Executive Briefings

Wal-Mart Stores to Enter China's E-Commerce Space

China's retailers, already struggling because of an economic slowdown, got another jolt of bad news when Wal-Mart Stores announced recently it had finally received Chinese government approval for a proposal to buy a majority stake in Yihaodian, a Shanghai company that is a leader in the country's booming online retail industry.

The deal suddenly puts Wal-Mart at the center of one of China's fastest-growing sectors. China's economy is slowing because of fallout from the European debt crisis, but that's not deterring Chinese consumers from making more purchases via the internet. According to the official Xinhua news agency, 210 million Chinese are shopping online. The value of online shopping transactions in China jumped 51.6 percent year on year, to 268.4 billion yuan, in the second quarter of 2012, Xinhua reported, citing iResearch, a market research firm with offices in China and Silicon Valley.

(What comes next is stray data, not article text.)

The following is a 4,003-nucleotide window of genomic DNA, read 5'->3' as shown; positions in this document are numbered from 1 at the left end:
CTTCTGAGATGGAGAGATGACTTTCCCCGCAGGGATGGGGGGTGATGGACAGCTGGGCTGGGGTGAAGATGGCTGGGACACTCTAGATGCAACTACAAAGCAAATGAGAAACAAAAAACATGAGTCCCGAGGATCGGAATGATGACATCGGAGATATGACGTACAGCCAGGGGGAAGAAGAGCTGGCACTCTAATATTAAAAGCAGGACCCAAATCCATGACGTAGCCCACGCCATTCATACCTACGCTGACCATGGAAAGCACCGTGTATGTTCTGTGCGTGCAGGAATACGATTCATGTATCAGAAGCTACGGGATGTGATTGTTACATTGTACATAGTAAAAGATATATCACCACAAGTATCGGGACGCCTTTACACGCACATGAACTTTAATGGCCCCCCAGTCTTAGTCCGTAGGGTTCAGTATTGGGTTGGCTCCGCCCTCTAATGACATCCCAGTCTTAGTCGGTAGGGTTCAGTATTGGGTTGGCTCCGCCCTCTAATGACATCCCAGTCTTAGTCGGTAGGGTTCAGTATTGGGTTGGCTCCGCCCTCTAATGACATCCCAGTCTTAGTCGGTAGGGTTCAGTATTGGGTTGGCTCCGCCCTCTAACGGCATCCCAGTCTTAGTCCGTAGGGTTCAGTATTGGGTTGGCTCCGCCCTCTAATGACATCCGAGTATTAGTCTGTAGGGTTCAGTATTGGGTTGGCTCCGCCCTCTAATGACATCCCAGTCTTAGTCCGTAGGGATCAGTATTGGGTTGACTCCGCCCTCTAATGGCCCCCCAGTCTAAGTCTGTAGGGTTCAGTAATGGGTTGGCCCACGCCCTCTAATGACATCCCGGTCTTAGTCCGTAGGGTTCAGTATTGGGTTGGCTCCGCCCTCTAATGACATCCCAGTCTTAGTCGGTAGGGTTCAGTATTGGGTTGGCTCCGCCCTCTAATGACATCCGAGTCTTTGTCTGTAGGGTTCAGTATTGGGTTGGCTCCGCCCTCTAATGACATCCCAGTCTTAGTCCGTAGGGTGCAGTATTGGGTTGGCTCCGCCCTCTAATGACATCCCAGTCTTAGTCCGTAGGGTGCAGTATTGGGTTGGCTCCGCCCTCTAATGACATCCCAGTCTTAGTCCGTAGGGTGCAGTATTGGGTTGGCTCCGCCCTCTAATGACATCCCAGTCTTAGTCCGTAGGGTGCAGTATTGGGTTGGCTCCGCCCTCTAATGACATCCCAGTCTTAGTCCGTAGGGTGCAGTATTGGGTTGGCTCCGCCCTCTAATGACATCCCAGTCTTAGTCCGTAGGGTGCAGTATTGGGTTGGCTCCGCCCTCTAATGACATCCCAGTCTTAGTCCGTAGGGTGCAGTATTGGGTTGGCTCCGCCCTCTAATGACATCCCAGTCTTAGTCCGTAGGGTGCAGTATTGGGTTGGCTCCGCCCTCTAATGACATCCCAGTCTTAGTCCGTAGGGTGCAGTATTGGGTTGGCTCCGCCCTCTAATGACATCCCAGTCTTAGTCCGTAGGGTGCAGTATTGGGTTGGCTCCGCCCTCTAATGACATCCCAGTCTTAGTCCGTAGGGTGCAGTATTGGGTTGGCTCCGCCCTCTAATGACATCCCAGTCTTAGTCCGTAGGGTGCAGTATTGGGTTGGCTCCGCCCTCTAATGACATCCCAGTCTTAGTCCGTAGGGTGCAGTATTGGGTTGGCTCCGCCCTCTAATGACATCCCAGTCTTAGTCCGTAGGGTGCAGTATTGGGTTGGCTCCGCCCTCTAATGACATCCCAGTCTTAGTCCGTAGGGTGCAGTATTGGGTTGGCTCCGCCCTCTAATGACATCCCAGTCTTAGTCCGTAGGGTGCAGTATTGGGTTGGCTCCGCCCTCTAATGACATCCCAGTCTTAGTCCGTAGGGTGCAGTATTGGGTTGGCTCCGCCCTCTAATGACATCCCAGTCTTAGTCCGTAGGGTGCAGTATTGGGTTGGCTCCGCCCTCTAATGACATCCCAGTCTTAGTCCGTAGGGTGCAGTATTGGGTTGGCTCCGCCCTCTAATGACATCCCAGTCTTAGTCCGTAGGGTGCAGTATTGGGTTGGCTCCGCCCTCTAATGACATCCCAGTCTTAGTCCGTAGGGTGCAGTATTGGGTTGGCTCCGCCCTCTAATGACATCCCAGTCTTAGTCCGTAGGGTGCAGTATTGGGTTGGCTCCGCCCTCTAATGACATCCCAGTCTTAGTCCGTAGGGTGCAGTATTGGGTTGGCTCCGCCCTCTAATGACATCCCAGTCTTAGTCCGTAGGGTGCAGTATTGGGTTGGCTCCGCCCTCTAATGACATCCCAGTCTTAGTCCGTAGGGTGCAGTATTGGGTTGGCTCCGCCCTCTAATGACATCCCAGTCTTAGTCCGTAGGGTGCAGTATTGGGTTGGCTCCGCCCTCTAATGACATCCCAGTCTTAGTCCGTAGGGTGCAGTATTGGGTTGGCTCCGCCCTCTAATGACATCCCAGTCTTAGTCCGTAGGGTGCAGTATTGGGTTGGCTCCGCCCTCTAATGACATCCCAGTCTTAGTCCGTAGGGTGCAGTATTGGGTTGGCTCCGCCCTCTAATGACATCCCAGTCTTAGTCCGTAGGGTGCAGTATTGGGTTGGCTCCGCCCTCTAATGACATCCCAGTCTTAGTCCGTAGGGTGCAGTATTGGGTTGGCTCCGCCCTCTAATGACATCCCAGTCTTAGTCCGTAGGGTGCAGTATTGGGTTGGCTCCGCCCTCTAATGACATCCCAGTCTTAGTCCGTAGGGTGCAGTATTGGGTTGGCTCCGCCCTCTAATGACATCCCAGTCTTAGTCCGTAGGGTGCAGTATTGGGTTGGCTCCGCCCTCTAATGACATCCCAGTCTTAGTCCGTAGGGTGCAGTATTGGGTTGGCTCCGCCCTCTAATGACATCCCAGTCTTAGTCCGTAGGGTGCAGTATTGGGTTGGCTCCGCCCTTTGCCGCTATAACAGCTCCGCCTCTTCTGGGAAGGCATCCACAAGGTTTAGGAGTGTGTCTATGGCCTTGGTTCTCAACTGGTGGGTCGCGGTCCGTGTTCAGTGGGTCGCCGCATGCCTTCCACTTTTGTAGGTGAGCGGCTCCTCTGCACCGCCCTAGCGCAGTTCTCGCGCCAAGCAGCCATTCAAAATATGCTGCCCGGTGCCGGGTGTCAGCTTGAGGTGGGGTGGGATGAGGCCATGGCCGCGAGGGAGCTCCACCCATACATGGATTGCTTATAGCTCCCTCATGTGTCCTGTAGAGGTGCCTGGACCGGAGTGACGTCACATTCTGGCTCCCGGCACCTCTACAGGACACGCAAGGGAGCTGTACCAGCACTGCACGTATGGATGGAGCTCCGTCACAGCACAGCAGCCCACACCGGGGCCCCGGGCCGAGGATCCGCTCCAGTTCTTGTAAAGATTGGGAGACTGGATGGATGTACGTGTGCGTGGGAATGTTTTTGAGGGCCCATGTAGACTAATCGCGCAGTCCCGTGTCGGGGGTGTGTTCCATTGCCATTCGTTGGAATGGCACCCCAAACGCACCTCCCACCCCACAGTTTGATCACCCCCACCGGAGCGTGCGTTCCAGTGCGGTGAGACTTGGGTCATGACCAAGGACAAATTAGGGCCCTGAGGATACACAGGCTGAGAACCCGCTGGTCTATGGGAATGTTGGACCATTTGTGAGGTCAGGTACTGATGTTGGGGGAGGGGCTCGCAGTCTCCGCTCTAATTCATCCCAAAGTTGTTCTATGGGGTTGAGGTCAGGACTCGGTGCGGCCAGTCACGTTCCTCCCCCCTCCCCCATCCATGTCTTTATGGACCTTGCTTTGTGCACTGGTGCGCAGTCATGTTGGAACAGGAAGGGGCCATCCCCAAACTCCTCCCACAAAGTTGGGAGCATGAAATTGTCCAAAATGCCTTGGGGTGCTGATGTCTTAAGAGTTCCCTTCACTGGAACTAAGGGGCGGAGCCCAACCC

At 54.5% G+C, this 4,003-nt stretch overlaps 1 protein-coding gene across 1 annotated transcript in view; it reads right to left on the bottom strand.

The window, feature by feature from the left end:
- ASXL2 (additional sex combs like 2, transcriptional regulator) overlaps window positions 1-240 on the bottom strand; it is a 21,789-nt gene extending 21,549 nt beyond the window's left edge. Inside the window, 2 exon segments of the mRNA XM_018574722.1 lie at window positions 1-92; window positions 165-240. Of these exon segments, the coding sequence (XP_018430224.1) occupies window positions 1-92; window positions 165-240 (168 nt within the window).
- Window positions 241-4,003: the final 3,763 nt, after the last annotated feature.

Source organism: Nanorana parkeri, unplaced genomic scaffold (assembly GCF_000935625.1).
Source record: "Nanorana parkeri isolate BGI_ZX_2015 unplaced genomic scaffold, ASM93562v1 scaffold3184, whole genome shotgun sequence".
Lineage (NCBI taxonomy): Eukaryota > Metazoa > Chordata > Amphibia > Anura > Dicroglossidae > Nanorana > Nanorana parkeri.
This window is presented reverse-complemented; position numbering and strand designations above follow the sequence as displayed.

It wasn't that long ago that China was a laggard in e-commerce. In 2008, e-commerce amounted to only 2 percent of total retail sales in China, according to Shanghai's RedTech Advisors.

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The deal suddenly puts Wal-Mart at the center of one of China's fastest-growing sectors. China's economy is slowing because of fallout from the European debt crisis, but that's not deterring Chinese consumers from making more purchases via the internet. According to the official Xinhua news agency, 210 million Chinese are shopping online. The value of online shopping transactions in China jumped 51.6 percent year on year, to 268.4 billion yuan, in the second quarter of 2012, Xinhua reported, citing iResearch, a market research firm with offices in China and Silicon Valley.

It wasn't that long ago that China was a laggard in e-commerce. In 2008, e-commerce amounted to only 2 percent of total retail sales in China, according to Shanghai's RedTech Advisors.

Read Full Article